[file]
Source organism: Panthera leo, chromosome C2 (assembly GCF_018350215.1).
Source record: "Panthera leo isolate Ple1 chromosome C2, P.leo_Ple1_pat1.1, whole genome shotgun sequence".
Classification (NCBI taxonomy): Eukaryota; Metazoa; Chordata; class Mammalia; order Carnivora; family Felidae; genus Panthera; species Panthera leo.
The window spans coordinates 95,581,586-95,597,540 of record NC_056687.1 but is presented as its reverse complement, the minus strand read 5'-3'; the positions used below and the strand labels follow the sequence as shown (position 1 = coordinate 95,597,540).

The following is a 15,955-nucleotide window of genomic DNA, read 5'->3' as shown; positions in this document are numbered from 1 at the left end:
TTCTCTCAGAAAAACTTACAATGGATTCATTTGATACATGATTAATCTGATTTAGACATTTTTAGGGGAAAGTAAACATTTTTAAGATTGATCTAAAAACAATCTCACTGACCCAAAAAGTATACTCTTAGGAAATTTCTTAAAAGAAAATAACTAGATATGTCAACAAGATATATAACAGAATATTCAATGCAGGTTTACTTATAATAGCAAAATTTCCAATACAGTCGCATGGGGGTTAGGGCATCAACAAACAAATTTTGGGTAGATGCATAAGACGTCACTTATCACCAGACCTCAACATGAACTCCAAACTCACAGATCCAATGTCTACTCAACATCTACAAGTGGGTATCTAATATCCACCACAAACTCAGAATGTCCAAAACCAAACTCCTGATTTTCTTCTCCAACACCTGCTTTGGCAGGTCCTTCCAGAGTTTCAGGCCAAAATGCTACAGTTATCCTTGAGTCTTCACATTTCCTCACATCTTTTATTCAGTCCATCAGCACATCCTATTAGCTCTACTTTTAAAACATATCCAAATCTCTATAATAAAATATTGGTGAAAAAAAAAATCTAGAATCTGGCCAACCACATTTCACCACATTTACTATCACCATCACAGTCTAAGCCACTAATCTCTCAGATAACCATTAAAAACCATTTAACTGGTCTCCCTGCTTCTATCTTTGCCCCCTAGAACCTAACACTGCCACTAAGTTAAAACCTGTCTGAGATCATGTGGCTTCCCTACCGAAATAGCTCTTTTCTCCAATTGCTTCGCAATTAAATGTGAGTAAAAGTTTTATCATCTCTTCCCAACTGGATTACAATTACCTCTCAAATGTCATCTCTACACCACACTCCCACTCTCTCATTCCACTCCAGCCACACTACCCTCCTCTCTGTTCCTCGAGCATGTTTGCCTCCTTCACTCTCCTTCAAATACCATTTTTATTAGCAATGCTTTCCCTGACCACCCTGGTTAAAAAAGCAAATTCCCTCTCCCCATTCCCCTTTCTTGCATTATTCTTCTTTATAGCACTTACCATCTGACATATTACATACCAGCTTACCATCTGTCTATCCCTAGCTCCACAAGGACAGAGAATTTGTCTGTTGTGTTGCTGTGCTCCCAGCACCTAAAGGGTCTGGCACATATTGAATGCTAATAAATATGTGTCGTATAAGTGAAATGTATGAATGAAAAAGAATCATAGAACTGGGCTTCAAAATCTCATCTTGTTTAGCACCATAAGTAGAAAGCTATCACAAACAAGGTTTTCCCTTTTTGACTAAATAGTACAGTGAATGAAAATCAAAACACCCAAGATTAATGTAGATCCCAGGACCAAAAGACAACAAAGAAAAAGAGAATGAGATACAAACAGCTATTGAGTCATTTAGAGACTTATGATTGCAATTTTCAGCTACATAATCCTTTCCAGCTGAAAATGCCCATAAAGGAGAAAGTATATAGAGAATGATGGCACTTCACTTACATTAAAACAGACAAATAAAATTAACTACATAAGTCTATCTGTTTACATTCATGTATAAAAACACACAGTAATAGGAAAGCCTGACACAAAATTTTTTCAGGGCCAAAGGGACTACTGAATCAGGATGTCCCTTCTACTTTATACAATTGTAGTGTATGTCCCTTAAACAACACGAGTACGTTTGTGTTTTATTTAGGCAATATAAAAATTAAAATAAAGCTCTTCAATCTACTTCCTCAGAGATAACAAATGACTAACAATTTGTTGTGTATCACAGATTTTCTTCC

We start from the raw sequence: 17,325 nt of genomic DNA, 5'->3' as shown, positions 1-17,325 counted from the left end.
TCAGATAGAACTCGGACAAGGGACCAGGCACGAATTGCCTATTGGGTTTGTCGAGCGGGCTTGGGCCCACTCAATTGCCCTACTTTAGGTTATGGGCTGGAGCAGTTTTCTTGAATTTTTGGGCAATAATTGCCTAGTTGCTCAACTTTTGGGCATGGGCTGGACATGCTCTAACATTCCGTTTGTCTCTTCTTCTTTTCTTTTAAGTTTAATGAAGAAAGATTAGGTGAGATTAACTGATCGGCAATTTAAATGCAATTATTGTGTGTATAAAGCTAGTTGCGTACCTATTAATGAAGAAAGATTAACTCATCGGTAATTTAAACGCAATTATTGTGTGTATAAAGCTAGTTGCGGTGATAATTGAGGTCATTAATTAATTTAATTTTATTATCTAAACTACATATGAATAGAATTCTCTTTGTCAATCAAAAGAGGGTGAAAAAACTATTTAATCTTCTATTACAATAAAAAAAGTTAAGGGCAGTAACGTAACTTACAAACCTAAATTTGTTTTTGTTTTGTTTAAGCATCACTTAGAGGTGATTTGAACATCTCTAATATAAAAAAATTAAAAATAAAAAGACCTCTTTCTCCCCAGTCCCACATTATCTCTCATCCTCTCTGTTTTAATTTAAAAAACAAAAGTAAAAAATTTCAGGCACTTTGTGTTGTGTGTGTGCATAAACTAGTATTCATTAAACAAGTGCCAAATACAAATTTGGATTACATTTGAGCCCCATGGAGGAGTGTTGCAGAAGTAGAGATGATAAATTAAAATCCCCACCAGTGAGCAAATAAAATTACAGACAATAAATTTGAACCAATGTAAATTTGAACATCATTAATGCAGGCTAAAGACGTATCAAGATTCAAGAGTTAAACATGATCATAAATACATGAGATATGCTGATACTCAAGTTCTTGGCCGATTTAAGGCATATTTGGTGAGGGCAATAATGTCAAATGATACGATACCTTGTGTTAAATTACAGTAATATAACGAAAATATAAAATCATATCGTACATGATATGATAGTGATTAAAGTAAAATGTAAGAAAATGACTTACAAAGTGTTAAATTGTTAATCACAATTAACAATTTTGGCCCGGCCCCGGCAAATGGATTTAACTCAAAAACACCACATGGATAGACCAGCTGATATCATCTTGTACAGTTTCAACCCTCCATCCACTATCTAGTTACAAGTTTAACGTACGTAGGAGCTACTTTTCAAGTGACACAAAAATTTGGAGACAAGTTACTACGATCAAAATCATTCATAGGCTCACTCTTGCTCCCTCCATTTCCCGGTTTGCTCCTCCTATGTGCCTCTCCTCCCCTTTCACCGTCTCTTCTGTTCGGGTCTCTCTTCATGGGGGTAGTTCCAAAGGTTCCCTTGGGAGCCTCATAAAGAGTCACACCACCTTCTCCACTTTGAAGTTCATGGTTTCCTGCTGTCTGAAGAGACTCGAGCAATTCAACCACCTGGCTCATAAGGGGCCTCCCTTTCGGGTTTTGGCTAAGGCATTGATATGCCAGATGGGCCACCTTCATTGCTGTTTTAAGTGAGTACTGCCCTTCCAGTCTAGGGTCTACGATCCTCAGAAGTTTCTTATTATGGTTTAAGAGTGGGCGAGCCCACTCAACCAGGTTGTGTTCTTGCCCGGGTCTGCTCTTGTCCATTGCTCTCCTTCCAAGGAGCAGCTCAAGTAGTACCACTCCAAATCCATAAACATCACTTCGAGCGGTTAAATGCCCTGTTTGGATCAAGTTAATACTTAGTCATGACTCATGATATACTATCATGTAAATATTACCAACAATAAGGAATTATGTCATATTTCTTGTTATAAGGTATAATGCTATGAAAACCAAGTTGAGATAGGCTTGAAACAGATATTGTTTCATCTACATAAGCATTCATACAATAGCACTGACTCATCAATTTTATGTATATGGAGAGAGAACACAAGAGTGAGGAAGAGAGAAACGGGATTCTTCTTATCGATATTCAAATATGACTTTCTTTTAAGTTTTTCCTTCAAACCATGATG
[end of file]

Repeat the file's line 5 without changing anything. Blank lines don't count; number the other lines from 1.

The following is a 15,955-nucleotide window of genomic DNA, read 5'->3' as shown; positions in this document are numbered from 1 at the left end: